Etymology
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Iceland 
c. 1200, so called for its ice-choked fjords. Related: Icelander; Icelandic.
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saga (n.)

1709, "ancient Scandinavian legend of considerable length," an antiquarians' revival to describe the medieval prose narratives of Iceland and Norway, from Old Norse saga "saga, story," cognate with Old English sagu "a saying" (see saw (n.2)).

Properly a long narrative composition of Iceland or Norway in the Middle Ages featuring heroic adventure and fantastic journeys, or one that has their characteristics. The extended meaning "long, convoluted story" is by 1857.

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padre (n.)

"priest, chaplain," used in reference to priests in Spain, Italy, and Mexico and South America, or the southwest of the U.S., 1580s, from Italian, Spanish, or Portuguese padre, from Latin patrem (nominative pater) "father" (see father (n.)). The title of the regular clergy in those languages. Papar was the name the Norse arriving in Iceland gave to Irish monks whom they found there.

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Reykjavik 

capital of Iceland, literally "bay of smoke," from Old Norse reykja "to smoke" related to reykr "smoke, steam" (see reek (n.)) + vik "bay" (see viking). So called from the natural hot springs there. Its settlement is said to date from 9c., but it was not established as a town until 1786.

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Neil 
surname and masc. proper name, from Gaelic/Old Irish Niall "champion." Picked up by the Vikings in Ireland (as Njall), brought by them to Iceland and Norway, thence to France, from which place it was introduced in England at the Conquest. Incorrectly Latinized as Nigellus on mistaken association with niger "black," hence Nigel.
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shock (n.3)
"thick mass of hair," 1819, from earlier shock (adj.) "having thick hair" (1680s), and a noun sense of "lap dog having long, shaggy hair" (1630s), from shough (1590s), the name for this type of dog, which was said to have been brought originally from Iceland; the word is perhaps from the source of shock (n.2), or from an Old Norse variant of shag (n.). Shock-headed Peter was used in 19c. translations for German Struwwelpeter.
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Norse (n.)

1590s, "a Norwegian," from obsolete Dutch Noorsch (adj.) "Norwegian," a reduced form of noordsch "northern, nordic," from noord "north" (see north). Also in some cases borrowed from cognate Danish or Norwegian norsk. As a language of the north (spoken and written in Norway, Iceland, etc.), from 1680s. Old Norse attested from 1844. An Old English word for "a Norwegian" was Norðman. As an adjective from 1768.

In Old French, Norois as a noun meant "a Norse, Norseman," also "action worth of a man from the North (i.e. usually considered as deceitful)" [Hindley, et. al.]; as an adjective it meant "northern, Norse, Norwegian," also "proud, fierce, fiery, strong."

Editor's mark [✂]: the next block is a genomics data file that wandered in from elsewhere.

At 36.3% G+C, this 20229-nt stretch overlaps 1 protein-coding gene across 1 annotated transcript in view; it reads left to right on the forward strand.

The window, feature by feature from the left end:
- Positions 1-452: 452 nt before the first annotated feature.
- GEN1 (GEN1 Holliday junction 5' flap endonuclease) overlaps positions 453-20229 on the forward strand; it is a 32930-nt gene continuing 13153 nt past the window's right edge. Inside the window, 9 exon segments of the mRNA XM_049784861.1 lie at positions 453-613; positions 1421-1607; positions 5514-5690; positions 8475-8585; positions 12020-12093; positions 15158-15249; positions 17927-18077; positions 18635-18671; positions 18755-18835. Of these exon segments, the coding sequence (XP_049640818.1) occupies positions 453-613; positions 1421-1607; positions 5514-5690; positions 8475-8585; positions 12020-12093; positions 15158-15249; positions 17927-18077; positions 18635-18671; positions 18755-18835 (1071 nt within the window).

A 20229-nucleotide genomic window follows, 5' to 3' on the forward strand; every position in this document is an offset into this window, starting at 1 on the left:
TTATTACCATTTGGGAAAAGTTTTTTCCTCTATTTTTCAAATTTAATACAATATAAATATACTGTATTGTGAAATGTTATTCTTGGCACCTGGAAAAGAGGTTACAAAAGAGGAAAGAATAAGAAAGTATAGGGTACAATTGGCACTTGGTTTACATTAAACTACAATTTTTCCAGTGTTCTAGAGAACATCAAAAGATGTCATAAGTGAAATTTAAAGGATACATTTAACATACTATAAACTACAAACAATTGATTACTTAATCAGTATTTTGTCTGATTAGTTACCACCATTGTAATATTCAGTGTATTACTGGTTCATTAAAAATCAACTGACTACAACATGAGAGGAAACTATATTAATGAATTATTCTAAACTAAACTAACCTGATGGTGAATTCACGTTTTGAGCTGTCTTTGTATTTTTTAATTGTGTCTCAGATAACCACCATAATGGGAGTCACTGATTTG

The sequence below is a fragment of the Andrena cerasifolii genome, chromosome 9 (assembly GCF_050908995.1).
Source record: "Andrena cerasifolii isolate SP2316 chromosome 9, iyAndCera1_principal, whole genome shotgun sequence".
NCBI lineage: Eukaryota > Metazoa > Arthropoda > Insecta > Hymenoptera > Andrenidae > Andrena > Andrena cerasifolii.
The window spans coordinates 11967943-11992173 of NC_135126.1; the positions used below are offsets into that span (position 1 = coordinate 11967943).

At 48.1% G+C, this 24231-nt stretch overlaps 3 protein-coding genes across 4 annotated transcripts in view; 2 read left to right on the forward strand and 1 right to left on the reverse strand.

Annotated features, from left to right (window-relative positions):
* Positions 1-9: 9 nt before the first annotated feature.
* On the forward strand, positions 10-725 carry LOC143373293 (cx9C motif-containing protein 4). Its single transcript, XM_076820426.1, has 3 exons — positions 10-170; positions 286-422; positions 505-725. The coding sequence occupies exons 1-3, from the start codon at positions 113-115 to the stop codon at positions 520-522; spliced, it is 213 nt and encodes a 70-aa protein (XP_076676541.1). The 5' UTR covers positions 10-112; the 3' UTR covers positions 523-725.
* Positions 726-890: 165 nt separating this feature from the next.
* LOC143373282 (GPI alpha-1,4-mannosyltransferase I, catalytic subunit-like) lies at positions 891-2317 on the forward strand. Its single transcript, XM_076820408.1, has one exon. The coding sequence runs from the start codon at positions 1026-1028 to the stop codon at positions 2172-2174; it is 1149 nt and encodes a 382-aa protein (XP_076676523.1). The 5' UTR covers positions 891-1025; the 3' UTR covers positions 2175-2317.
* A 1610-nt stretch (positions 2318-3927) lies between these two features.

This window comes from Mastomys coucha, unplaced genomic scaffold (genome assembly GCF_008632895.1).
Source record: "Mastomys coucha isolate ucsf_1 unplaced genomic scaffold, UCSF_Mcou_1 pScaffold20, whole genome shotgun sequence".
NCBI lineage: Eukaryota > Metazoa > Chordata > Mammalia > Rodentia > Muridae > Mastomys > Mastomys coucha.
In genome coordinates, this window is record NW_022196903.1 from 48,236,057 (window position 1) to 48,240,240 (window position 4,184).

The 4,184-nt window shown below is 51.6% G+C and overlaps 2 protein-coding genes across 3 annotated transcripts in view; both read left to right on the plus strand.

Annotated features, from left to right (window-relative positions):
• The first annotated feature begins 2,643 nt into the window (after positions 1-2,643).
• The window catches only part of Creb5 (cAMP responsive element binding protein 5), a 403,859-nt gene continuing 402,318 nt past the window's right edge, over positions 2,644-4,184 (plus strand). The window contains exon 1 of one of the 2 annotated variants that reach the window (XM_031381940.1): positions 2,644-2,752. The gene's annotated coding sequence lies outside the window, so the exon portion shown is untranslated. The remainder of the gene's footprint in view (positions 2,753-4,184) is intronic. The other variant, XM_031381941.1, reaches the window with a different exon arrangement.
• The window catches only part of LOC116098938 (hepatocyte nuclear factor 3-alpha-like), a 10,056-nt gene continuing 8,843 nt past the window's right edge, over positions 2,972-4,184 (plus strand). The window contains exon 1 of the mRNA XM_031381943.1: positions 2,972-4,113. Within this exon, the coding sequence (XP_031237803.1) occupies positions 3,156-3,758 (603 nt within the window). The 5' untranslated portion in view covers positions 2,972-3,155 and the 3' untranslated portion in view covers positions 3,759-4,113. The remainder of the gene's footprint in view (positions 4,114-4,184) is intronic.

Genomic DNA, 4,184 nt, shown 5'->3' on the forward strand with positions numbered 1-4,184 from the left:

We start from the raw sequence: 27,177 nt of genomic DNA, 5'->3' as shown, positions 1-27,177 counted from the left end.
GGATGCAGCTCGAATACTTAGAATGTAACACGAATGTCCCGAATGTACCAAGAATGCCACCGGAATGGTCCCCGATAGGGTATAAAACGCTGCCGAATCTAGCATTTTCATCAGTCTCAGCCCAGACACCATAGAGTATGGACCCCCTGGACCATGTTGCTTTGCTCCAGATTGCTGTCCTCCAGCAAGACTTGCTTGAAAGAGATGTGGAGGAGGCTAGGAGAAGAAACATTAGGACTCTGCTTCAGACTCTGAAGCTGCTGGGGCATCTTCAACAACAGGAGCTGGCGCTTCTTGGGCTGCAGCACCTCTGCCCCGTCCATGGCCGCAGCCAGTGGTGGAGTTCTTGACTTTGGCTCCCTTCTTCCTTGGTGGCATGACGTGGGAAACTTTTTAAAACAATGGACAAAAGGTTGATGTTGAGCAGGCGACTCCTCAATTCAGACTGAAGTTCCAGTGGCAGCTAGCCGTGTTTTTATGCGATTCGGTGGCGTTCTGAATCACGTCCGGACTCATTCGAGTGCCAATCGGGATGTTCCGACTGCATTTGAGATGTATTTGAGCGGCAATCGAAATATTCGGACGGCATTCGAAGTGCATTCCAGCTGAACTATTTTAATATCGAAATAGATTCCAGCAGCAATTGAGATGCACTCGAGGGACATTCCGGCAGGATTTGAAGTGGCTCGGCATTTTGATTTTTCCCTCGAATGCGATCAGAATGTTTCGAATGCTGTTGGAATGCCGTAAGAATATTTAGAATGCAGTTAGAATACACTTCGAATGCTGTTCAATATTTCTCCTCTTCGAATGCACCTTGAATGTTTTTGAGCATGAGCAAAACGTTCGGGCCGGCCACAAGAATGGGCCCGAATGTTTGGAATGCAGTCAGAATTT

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greyhound (n.)

Old English grighund (West Saxon), greghund (Anglian) "greyhound," probably from grig- "bitch," a word of unknown etymology, + hund "dog" (see hound (n.)).

The first element in the name apparently has nothing to do with color, as most of the hounds are not gray, but the exact sense of it must have been early forgotten, as it has been long associated with the color in popular imagination. In some Middle English forms it appears to be conformed to Grew, an old word for "Greek" (from Old French Griu). The Old Norse form of the word is preserved in Hjalti's couplet that almost sparked war between pagans and Christians in early Iceland:

Vilkat goð geyja
grey þykkjumk Freyja
[translation "I will not blaspheme the gods,
but I think Freyja is a bitch"]
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prick (v.)

Middle English priken, from Old English prician "to pierce with a sharp point, prick out, place a point, dot, or mark upon; sting; cause a pricking sensation," from West Germanic *prikojan (source also of Low German pricken, Dutch prikken "to prick"), of uncertain origin. Danish prikke "to mark with dots," Swedish pricka "to point, prick, mark with dots" probably are from Low German. Related: Pricked; pricking.

From c. 1200 in a figurative sense of "to cause agitation, to distress, to trouble;" late 14c. as "incite, stir to action." Pricklouse (c. 1500) was a derisive name for a tailor. To prick up (one's) ears is 1580s, originally of animals with pointed ears (prycke-eared, of foxes or horses or dogs, is from early 15c.).

thou prick-ear'd cur of Iceland!
["Henry V," ii. 1. 44.]

Prick-me-dainty (1520s) was an old term for one who is affectedly finical.

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hamburger (n.)

1610s, Hamburger "native of Hamburg." Also used of ships from Hamburg. From 1838 as a type of excellent black grape indigenous to Tyrolia; 1857 as a variety of hen.

The meat product was so called by 1880 (as hamburg steak); if it was named for the German city no certain connection has ever been put forth, and there may not be one unless it be that Hamburg was a major port of departure for German immigrants to United States. An 1809 account of life and manners in Iceland says meat smoked in the chimney there is referred to as Hamburg beef.

The meaning "a sandwich consisting of a bun and a patty of grilled hamburger meat" attested by 1909, short for hamburger sandwich (1902). Shortened form burger is attested from 1939; beefburger was attempted 1940, in an attempt to make the main ingredient more explicit, after the -burger had taken on a life of its own as a suffix (compare cheeseburger, attested by 1938).

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